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Figure 3. Integration of ChIP-chip, gene expression, and biological context.

Specific regulation of each gene product by ArcA or Fnr under strictly anaerobic and nitrate respiratory conditions are shown as columns. Each box is the result of integration between ChIP-chip and gene expression data in which a TF binding peak was identified and gene expression microarrays showed differential expression upon knockout of the transcription factor in matched conditions. The genes are grouped biologically according to the principal dimensions described in figure 2. Immediate broad trends that emerge are catabolic repression by ArcA and chemiosmotic and anabolic activation by Fnr.

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From the data sets described above, the regulation of these three classes of genes by ArcA and Fnr can be analyzed using their metabolic functions as context. ArcA and Fnr directly regulate a total of 127 catabolic genes including 49 transporter genes, 38 recycling or secondary catabolic enzymes, 33 central metabolic genes, and 7 associated TFs (Figures 2,3). In particular, recovery of all of the classic targets of ArcA and Fnr is complemented by the simultaneous discovery of transporter genes and recycling enzymes like peptidases and proteases (Figure 3). It can also be recognized that there existed many classically unknown glycolytic targets along with generally unrecognized activation of the glucose transporter ptsG. Activation of ptsG by Fnr is consistent with the fact that cells nearly double their uptake of carbon during fermentative growth compared with aerobic growth.

In anabolism, ArcA and Fnr directly regulate 54 genes including 34 metabolite synthesis genes, 14 macromolecular synthesis genes, and 6 TFs. Broad trends of nucleotide biosynthesis activation and amino acid biosynthetic activation of nucleotide precursors is consistent with redox related demands. However, perhaps the most important of these findings is the regulation of both transhydrogenases (sthA, pntAB) in E. coli. Previous work has shown that a large portion of the NADPH used for biosynthetic reactions comes from the membrane bound transhydrogenase PntAB [32] and that the soluble SthA is used for re-oxidation of NADPH under aerobic growth with excess glucose. Our data shows that ArcA activates pntAB and represses sthA in a redox-dependent fashion consistent with an increased need for NADPH under nitrate respiration relative to fermentation (Figure 3). This regulatory shuttling of reduction equivalents thus plays a critical role in maintaining the balance between growth and energy generation by increasing growth only once when energy demands are satisfied.

In the chemiosmotic category we observe regulation of 120 genes including 83 genes of the ETC, 6 for fermentation, 21 for ion pumps, 2 for motility, and 8 TFs. Nearly all of the regulation can be shown to coincide with redox related demands including regulation of ion pumps which coincides with an increased need to maintain a positive electrical gradient across the inner membrane to make up for the diminished proton gradient. We also observed strong regulation of the flhDC, gadW, and appY transcription factors. The flhDC system is a master regulator for the motility and flagellum apparatus of the cell that feeds off the chemiosmotic gradient in search of nutrients. appY and gadW are key regulators of cytochromes and acidic tolerance, respectively. After including regulation through appY we can conclude that ArcA and Fnr exhibit control either directly or indirectly over 15 out of the 16 known dehydrogenase and oxidoreductase reactions in E. coli [4] (Figures 2,3).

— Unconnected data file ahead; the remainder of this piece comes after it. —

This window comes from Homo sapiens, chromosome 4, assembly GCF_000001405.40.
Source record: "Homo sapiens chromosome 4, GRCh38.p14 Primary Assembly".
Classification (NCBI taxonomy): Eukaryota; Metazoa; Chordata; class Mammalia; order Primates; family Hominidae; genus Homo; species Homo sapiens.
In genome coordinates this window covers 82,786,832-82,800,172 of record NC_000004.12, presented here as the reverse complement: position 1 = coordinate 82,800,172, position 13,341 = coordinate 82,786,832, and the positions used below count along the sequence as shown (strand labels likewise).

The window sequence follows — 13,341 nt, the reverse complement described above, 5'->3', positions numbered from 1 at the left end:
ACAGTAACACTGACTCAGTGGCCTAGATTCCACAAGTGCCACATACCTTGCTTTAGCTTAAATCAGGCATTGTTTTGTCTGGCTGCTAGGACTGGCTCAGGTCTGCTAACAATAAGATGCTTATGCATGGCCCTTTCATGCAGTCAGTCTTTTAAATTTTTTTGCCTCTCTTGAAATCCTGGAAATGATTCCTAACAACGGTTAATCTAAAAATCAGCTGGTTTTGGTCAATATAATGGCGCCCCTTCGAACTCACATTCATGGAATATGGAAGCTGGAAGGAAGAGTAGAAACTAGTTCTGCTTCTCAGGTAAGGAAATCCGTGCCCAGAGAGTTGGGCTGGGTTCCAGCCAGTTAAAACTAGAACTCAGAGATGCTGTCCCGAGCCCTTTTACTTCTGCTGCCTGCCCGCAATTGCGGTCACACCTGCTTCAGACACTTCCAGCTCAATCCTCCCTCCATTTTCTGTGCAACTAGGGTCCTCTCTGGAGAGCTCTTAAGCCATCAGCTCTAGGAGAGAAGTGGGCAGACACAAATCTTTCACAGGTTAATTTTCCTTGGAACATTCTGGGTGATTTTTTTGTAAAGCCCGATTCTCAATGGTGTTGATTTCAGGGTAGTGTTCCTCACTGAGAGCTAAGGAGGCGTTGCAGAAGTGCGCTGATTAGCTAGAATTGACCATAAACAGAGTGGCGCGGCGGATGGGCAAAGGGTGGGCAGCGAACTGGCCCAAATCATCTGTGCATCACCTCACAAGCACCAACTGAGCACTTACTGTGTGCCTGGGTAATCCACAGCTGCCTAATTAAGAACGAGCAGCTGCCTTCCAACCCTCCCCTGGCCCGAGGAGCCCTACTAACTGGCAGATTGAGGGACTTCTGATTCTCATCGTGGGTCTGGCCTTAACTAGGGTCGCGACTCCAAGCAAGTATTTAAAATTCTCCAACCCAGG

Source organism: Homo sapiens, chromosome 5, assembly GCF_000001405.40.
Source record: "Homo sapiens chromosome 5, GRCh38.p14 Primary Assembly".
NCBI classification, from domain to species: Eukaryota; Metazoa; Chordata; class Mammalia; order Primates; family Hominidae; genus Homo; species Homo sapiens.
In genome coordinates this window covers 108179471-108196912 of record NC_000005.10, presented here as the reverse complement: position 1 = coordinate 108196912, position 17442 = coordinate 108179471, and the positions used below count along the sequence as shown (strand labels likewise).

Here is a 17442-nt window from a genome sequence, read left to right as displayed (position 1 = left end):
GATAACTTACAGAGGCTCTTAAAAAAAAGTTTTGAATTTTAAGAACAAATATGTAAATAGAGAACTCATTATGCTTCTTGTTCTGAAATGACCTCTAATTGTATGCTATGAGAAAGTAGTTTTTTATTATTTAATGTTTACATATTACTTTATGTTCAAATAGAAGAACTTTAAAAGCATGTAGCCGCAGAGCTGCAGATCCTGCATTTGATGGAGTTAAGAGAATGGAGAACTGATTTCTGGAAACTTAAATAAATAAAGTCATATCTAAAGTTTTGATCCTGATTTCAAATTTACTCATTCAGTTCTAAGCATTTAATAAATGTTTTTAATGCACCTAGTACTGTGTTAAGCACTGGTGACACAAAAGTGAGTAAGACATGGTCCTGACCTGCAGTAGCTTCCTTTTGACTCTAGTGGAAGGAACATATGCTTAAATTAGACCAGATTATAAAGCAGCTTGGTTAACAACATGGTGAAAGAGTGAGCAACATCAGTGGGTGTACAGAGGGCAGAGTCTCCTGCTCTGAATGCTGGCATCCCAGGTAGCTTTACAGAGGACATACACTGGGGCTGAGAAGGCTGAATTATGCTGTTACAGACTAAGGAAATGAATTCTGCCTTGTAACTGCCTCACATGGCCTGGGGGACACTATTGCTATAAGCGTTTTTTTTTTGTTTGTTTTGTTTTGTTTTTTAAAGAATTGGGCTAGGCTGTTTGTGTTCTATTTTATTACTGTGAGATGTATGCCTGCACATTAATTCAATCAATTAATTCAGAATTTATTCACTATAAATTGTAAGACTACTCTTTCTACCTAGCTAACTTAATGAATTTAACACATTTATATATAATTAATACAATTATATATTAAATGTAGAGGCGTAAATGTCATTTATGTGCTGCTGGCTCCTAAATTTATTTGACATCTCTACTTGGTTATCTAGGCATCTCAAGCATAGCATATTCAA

High-level architecture of the metabolic-regulatory network

Enumerating regulatory events is informative, but how do they all together form a coherent regulatory logic that produces meaningful physiological states? Network analysis of these regulatory interactions reveals a qualitative feedforward and feedback flow-based model of the primary metabolic dimensions (Figure 4A). The model input is the total set of catabolites (glucose or electron donor) available to the cell that are oxidized based on the availability of an electron acceptor into a ratio of reduced to oxidized components. These components (primarily NADH/NAD and NADPH/NADP) are then used by the anabolic machinery to generate biomass, or by the chemiosmotic machinery to generate energy as outputs. The ratio of reduced-to-oxidized components is sensed by ArcA and Fnr [1], and they can feedback and feedforward regulate the catabolic, anabolic, and chemiosmotic processes in a coordinated fashion to maintain the ratio. Consistent with this schema, it has been shown that TFs are ideal flux sensors [33].

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Figure 4. Flow based model of the metabolic-regulatory network explains regulation throughout the anaerobic shift.

(A) Considering a mass balance around the ratio of reduced to oxidized molecules allows the unification of catabolism, anabolism, and chemiosmosis into a single process. The ratio of reduced to oxidized molecules is then sensed by ArcA and Fnr to elicit corresponding feedforward and feedback regulatory circuitry which allows the cell to maintain this critical ratio. (B) Mapping of the regulation of gene products (Figure 3) for each branch of the circuit reveals a broad trend of feedforward with feedback-trim regulation. Under fermentative conditions the redox ratio is high and the observed regulation works to lower the input and activate the output to bring the ratio down. Under nitrate respiration, the ratio drops and the circuit maintains a similar number of connections but is shown to decrease in gross activity levels.

https://doi.org/10.1371/journal.pgen.1004264.g004

Feedforward with feedback-trim architecture regulates the anaerobic shift